“Lights! Lights! Lights!”
By Myra R. Promisel, WLCJ Vice President and Finance Committee Chair
Lights! Hanukkah has always been one of my favorite holidays. The “story,” true or not, seemed important to me as a child. I loved the Dreidel song and Rock of Ages (sung in English). Our family had a standard Hanukkah menorah until my sister and I bought my parents a fancy, sterling silver one for their 25th wedding anniversary. At the time, we did not realize that they liked modern, simple lines! For my parents, who worked in the retail business, it was a very busy time of year. However, lighting the candles was a special time for each of the eight days. We did receive gifts, one for each night of the holiday. The gifts were small and often practical items such as handkerchiefs, which were at that time a necessity. A few of them, embroidered with my name, survive to this day. Some of the presents were fun, all were carefully chosen, but few were extravagant.
Menorah by Steve Resnick, photo courtesy of Myra Promisel
Those traditions became those observed as we celebrated Hanukkah with our sons. In Hebrew school, they learned about the Maccabees, the miracle of oil, and the blessings for the candles. Several times, they crafted hanukkiot that we dutifully used. They were excited to receive a gift each night. Now, we are creating similar memories of the holiday with our grandchildren, who have brought us their school Hanukkah placemats and menorahs. The times that the family comes together to eat, light candles, sing songs, and exchange gifts mean so much. Even choosing and wrapping the gifts is important to me, just as it was to my mother, so there is a great deal of nostalgia associated with these days.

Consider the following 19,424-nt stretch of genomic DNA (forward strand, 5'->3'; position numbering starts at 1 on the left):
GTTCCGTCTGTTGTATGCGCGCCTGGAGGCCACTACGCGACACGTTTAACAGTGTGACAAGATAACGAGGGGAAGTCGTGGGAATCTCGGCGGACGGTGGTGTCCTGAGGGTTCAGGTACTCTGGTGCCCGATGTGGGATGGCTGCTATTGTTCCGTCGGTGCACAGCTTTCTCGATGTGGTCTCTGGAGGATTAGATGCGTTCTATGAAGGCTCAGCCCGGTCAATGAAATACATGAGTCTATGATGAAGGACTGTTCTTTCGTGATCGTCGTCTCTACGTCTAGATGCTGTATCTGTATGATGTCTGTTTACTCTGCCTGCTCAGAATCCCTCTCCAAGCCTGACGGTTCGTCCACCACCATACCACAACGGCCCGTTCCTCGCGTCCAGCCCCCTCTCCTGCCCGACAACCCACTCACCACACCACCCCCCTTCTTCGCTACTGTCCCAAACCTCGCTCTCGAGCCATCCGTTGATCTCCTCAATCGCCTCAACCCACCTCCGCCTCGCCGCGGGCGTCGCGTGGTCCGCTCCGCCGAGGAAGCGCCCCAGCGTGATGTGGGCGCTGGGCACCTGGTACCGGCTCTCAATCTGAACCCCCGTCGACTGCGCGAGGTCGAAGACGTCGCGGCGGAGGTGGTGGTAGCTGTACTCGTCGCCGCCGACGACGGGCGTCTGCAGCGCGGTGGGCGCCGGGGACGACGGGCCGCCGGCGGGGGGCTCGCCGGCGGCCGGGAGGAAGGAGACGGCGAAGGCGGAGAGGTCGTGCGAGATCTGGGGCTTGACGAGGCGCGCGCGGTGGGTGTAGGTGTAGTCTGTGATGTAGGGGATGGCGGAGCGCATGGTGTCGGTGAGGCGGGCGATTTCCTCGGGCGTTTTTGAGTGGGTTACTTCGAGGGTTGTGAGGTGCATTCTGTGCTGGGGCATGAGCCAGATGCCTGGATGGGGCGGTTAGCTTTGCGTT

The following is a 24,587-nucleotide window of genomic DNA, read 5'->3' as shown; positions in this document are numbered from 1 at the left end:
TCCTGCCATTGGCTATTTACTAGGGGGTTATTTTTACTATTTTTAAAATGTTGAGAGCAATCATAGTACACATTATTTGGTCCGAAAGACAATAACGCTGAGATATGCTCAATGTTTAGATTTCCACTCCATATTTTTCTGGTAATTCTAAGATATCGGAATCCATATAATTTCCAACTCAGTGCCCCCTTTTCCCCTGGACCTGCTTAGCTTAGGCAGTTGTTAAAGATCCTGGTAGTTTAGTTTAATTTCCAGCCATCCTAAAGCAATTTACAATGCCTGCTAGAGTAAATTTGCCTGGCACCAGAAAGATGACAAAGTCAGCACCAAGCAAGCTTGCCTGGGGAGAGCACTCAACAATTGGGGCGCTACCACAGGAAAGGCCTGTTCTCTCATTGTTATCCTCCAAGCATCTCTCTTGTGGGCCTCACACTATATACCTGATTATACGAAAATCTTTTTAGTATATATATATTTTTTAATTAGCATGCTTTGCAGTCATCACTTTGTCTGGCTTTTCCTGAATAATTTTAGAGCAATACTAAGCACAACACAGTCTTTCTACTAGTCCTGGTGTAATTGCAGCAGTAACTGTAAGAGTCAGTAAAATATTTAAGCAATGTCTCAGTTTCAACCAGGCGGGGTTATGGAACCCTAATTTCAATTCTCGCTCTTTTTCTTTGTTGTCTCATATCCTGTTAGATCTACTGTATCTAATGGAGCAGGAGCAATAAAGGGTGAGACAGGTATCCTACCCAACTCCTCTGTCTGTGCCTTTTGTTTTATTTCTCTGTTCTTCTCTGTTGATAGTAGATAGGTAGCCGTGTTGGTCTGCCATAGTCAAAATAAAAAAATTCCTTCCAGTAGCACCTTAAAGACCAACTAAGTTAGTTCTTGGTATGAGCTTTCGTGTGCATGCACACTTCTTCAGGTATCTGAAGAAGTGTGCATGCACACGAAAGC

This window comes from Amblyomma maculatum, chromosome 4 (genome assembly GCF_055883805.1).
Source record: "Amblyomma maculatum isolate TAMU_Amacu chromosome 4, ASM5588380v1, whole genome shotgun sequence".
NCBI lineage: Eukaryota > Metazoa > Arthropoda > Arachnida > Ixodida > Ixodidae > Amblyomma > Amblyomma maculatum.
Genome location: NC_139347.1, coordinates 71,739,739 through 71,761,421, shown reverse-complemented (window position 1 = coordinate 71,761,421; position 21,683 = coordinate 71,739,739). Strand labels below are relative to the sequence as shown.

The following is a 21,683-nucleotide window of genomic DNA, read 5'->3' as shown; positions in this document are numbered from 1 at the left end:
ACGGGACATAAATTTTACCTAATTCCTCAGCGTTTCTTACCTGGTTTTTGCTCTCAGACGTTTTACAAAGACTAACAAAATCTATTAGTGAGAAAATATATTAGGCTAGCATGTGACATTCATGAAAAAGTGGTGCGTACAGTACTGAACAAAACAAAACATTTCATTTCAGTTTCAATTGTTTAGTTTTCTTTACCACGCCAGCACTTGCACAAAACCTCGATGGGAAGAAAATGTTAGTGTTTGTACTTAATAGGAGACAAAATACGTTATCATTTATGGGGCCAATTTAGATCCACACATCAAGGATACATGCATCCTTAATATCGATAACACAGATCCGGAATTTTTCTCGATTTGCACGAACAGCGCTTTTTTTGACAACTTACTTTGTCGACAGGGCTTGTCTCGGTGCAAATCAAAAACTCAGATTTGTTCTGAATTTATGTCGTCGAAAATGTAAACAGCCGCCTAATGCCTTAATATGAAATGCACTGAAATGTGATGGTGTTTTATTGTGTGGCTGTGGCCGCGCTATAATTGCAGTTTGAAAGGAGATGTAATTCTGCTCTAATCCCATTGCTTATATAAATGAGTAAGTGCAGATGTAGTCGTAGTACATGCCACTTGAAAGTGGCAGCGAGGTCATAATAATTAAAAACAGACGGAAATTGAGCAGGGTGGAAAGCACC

Menorah by Zachary Oxman, photo courtesy of Myra Promisel
Lights! Our family no longer has just one standard menorah. Over the last twenty-five years, my husband Larry and I have amassed a collection of hanukkiot which now includes approximately fifty unique pieces. Some of them have been designed by well-known Judaic artists. Others are whimsical – a moose with a bird on its tail, a line of beach chairs, a woman dancing. Still, others are beautiful, innovative creations by artists working in glass, metal, ceramics, and wood. The more family that gathers for the holiday, the more hanukkiot we use. We share the experience of having many lights shining in dark December.
In her column in the Adas Israel Congregation “Chronicle,” Rabbi Sarah Krinsky wrote the following:
“The Mishnah Berurah, a halakhic authority from the 19th century, was asked a question about lighting candles late at night. The question-asker seemed familiar with the idea that the purpose of the Hanukkah candles is ‘pirsumei nisa,’ to publicize the miracle. Therefore, he wondered, could one still fulfill the mitzvah if there was no one around? It’s the Hanukkah version of ‘if a tree falls in the woods’ – here, asking, ‘If Hanukkah candles are lit and no one is awake to see them, should they even still be lit?’ The Mishnah Berurah’s answer is to double down on his ruling that someone else must be awake to see the candles. In fact, he even goes so far as to write, ‘if everyone is sleeping, it is appropriate to wake a family member’ in order to say the blessing and light the candles.” The bright lights are to be shared.
Lights! The holiday was always made brighter by the special foods we ate. To this day, I believe my mother made the best, lightest, crispiest latkes and the most tender brisket I have ever eaten. Served along with homemade applesauce, these foods now constitute the Hanukkah meal my children and grandchildren expect to have when they visit.
Lights! Whether you believe in the miracle of the oil in the Book of Maccabees, like the idea of lighting those little candles one at a time for eight nights, want to give small gifts to those you love, brighten the world at the darkest time of the year, or eat as many latkes as you are able, Hanukkah can be a very special holiday that brings families and family traditions together. May you and yours enjoy all the aspects of light that the holiday allows.
Menorah collection photos courtesy of Myra Promisel